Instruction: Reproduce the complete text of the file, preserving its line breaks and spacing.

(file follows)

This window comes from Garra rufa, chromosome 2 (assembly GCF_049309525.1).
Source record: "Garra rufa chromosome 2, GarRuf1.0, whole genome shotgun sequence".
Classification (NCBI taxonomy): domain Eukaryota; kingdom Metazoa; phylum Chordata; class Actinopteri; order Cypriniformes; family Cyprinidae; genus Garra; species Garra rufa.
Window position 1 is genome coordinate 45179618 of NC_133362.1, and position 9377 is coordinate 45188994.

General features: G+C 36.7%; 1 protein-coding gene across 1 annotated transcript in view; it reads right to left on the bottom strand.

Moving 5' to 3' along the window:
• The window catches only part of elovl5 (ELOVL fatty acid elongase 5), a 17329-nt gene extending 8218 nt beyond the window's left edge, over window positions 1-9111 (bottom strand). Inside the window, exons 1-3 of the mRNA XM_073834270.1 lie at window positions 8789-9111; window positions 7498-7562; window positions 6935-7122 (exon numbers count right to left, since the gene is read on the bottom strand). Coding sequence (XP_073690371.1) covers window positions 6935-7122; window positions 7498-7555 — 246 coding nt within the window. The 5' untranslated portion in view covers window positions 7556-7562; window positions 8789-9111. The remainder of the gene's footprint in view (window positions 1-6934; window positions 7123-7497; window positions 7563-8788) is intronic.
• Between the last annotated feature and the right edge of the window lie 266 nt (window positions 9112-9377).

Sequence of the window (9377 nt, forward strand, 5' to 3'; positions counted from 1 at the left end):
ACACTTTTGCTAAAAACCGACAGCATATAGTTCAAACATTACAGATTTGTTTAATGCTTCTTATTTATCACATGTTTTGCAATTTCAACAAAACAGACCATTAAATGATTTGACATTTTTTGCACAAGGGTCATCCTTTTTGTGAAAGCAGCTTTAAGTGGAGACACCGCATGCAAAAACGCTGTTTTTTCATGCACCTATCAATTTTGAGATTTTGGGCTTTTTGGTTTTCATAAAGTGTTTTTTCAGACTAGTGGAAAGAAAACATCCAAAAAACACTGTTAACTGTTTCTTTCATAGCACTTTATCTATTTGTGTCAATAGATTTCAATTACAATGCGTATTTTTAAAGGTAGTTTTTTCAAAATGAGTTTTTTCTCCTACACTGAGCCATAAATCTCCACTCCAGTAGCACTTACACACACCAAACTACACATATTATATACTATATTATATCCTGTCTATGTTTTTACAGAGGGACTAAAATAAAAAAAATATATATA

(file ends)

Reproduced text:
This window comes from Garra rufa, chromosome 2 (assembly GCF_049309525.1).
Source record: "Garra rufa chromosome 2, GarRuf1.0, whole genome shotgun sequence".
Classification (NCBI taxonomy): domain Eukaryota; kingdom Metazoa; phylum Chordata; class Actinopteri; order Cypriniformes; family Cyprinidae; genus Garra; species Garra rufa.
Window position 1 is genome coordinate 45179618 of NC_133362.1, and position 9377 is coordinate 45188994.

General features: G+C 36.7%; 1 protein-coding gene across 1 annotated transcript in view; it reads right to left on the bottom strand.

Moving 5' to 3' along the window:
• The window catches only part of elovl5 (ELOVL fatty acid elongase 5), a 17329-nt gene extending 8218 nt beyond the window's left edge, over window positions 1-9111 (bottom strand). Inside the window, exons 1-3 of the mRNA XM_073834270.1 lie at window positions 8789-9111; window positions 7498-7562; window positions 6935-7122 (exon numbers count right to left, since the gene is read on the bottom strand). Coding sequence (XP_073690371.1) covers window positions 6935-7122; window positions 7498-7555 — 246 coding nt within the window. The 5' untranslated portion in view covers window positions 7556-7562; window positions 8789-9111. The remainder of the gene's footprint in view (window positions 1-6934; window positions 7123-7497; window positions 7563-8788) is intronic.
• Between the last annotated feature and the right edge of the window lie 266 nt (window positions 9112-9377).

Sequence of the window (9377 nt, forward strand, 5' to 3'; positions counted from 1 at the left end):
ACACTTTTGCTAAAAACCGACAGCATATAGTTCAAACATTACAGATTTGTTTAATGCTTCTTATTTATCACATGTTTTGCAATTTCAACAAAACAGACCATTAAATGATTTGACATTTTTTGCACAAGGGTCATCCTTTTTGTGAAAGCAGCTTTAAGTGGAGACACCGCATGCAAAAACGCTGTTTTTTCATGCACCTATCAATTTTGAGATTTTGGGCTTTTTGGTTTTCATAAAGTGTTTTTTCAGACTAGTGGAAAGAAAACATCCAAAAAACACTGTTAACTGTTTCTTTCATAGCACTTTATCTATTTGTGTCAATAGATTTCAATTACAATGCGTATTTTTAAAGGTAGTTTTTTCAAAATGAGTTTTTTCTCCTACACTGAGCCATAAATCTCCACTCCAGTAGCACTTACACACACCAAACTACACATATTATATACTATATTATATCCTGTCTATGTTTTTACAGAGGGACTAAAATAAAAAAAATATATATA